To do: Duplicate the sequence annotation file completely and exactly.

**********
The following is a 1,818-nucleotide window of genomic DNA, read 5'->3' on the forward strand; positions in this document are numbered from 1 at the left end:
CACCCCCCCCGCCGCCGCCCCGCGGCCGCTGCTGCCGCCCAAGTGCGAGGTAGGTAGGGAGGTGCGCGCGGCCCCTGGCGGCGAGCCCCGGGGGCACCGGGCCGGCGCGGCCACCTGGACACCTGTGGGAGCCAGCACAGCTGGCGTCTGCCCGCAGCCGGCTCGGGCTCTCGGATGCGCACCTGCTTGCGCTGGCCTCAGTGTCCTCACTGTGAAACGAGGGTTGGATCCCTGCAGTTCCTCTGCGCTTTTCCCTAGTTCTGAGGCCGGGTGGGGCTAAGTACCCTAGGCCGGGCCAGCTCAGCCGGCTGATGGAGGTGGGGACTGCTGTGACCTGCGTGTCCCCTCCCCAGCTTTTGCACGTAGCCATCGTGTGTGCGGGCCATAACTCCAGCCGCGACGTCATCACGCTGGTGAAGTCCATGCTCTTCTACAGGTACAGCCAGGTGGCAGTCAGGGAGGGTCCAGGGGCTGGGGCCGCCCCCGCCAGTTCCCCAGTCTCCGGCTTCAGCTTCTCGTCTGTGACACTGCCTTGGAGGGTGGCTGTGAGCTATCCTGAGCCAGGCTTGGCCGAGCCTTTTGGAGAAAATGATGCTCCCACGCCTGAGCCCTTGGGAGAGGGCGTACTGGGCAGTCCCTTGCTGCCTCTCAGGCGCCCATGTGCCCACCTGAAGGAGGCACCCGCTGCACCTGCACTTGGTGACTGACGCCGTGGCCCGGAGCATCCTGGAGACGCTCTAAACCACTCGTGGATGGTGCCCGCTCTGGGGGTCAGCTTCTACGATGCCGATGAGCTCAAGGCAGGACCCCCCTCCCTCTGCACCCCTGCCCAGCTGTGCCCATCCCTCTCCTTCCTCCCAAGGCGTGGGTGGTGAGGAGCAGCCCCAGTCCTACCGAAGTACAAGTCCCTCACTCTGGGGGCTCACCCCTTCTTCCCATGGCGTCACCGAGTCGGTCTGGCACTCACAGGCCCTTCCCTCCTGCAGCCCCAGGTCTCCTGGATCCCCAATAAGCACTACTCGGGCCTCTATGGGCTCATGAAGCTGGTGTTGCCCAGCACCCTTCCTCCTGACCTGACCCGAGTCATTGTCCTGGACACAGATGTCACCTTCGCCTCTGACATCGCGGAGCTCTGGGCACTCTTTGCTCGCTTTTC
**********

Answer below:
The following is a 1,818-nucleotide window of genomic DNA, read 5'->3' on the forward strand; positions in this document are numbered from 1 at the left end:
CACCCCCCCCGCCGCCGCCCCGCGGCCGCTGCTGCCGCCCAAGTGCGAGGTAGGTAGGGAGGTGCGCGCGGCCCCTGGCGGCGAGCCCCGGGGGCACCGGGCCGGCGCGGCCACCTGGACACCTGTGGGAGCCAGCACAGCTGGCGTCTGCCCGCAGCCGGCTCGGGCTCTCGGATGCGCACCTGCTTGCGCTGGCCTCAGTGTCCTCACTGTGAAACGAGGGTTGGATCCCTGCAGTTCCTCTGCGCTTTTCCCTAGTTCTGAGGCCGGGTGGGGCTAAGTACCCTAGGCCGGGCCAGCTCAGCCGGCTGATGGAGGTGGGGACTGCTGTGACCTGCGTGTCCCCTCCCCAGCTTTTGCACGTAGCCATCGTGTGTGCGGGCCATAACTCCAGCCGCGACGTCATCACGCTGGTGAAGTCCATGCTCTTCTACAGGTACAGCCAGGTGGCAGTCAGGGAGGGTCCAGGGGCTGGGGCCGCCCCCGCCAGTTCCCCAGTCTCCGGCTTCAGCTTCTCGTCTGTGACACTGCCTTGGAGGGTGGCTGTGAGCTATCCTGAGCCAGGCTTGGCCGAGCCTTTTGGAGAAAATGATGCTCCCACGCCTGAGCCCTTGGGAGAGGGCGTACTGGGCAGTCCCTTGCTGCCTCTCAGGCGCCCATGTGCCCACCTGAAGGAGGCACCCGCTGCACCTGCACTTGGTGACTGACGCCGTGGCCCGGAGCATCCTGGAGACGCTCTAAACCACTCGTGGATGGTGCCCGCTCTGGGGGTCAGCTTCTACGATGCCGATGAGCTCAAGGCAGGACCCCCCTCCCTCTGCACCCCTGCCCAGCTGTGCCCATCCCTCTCCTTCCTCCCAAGGCGTGGGTGGTGAGGAGCAGCCCCAGTCCTACCGAAGTACAAGTCCCTCACTCTGGGGGCTCACCCCTTCTTCCCATGGCGTCACCGAGTCGGTCTGGCACTCACAGGCCCTTCCCTCCTGCAGCCCCAGGTCTCCTGGATCCCCAATAAGCACTACTCGGGCCTCTATGGGCTCATGAAGCTGGTGTTGCCCAGCACCCTTCCTCCTGACCTGACCCGAGTCATTGTCCTGGACACAGATGTCACCTTCGCCTCTGACATCGCGGAGCTCTGGGCACTCTTTGCTCGCTTTTC